Some time ago I noticed that Google Translator sometimes produces quite useful results – and sometimes the translation just hurts.
Clearly, it would be nice to be read by more people – which means to go for an international audience. On the other hand, a good translation takes time which I don’t want to take away from other tasks – dancing, for example.
There is an engineering method called „Forward Error Correction“ (FEC). The idea is quite simple: If a transport medium has distortive properties which are known, the inverse of this distortion can be imposed on the content sent. Ideally, the net effect will be zero and the content arrives in the originally intended way. This method was, for example, used in the analogue music signal chain to compensate for deficiencies in the record-pickup part of the chain – a reason why the first CD’s sounded „cold“ and awkward because they did not have these deficiencies.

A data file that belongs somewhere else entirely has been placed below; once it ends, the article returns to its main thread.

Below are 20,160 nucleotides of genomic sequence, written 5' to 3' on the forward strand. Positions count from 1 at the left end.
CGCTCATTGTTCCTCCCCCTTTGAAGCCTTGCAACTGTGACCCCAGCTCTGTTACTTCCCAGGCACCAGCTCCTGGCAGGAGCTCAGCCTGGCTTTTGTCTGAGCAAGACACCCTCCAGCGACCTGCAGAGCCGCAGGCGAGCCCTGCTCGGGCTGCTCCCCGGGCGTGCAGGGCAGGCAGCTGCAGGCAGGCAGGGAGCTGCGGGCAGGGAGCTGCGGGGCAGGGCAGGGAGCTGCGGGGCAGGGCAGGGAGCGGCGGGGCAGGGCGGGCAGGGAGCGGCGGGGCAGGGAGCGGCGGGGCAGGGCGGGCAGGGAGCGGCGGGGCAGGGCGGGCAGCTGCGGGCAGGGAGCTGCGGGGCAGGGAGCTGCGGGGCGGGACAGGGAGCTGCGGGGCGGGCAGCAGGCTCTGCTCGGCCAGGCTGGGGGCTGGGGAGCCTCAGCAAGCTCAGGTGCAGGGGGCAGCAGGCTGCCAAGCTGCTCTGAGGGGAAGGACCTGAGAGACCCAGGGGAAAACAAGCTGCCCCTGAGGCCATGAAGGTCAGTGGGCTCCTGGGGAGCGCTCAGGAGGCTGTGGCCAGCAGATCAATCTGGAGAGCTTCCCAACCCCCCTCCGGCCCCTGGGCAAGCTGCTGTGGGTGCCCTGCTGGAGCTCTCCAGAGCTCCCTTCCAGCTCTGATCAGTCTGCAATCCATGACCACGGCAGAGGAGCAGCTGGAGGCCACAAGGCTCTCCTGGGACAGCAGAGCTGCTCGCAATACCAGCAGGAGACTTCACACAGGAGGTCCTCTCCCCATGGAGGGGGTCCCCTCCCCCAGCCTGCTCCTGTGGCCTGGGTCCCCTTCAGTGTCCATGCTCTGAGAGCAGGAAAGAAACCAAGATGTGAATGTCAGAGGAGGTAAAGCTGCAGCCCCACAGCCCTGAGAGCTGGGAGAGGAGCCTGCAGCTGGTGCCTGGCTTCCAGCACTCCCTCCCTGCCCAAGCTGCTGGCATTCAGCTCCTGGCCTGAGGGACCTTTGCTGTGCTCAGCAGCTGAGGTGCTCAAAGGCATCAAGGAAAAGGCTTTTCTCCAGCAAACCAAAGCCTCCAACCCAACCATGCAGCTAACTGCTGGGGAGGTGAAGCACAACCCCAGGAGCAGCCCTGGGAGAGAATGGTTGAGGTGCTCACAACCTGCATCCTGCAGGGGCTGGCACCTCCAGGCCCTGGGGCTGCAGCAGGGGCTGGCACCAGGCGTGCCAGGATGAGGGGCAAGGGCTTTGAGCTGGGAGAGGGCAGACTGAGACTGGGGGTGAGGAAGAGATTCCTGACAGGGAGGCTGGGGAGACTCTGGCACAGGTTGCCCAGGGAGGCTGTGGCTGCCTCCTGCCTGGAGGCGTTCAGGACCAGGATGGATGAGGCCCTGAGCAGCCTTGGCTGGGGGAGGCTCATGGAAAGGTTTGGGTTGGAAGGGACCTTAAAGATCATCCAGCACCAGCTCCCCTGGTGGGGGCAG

So I spent some time to play with a German text. I ran it through Google Translator and modified it until I was happy with the result – or until I became convinced that further improvement was not possible without fundamental changes in the text. Then I tried to understand which text characteristics made the difference between a good English result and a bad one.
If there is a general finding: Standard sentences work quite well. This is not entirely good news because it means that the original texts will have to give up some flavor. Then, in some cases it appeared impossible for me to create a „automatable“ German sentence (or I reached a dead end and was not able to see a better solution).
Conclusion, so far: It is possible to create text which is still okay in German and needs only moderate optimizations in English. At least so I believe – I kindly invite English readers to give me feedback.
Below are the two texts. The markups in the right column are where I did manual corrections to the text produced by Google Translator.
Unfortunately, I found no way pro preserve the Change Mode markups in the transfer to this post. So I used a print to PDF – sorry for the inconvenience.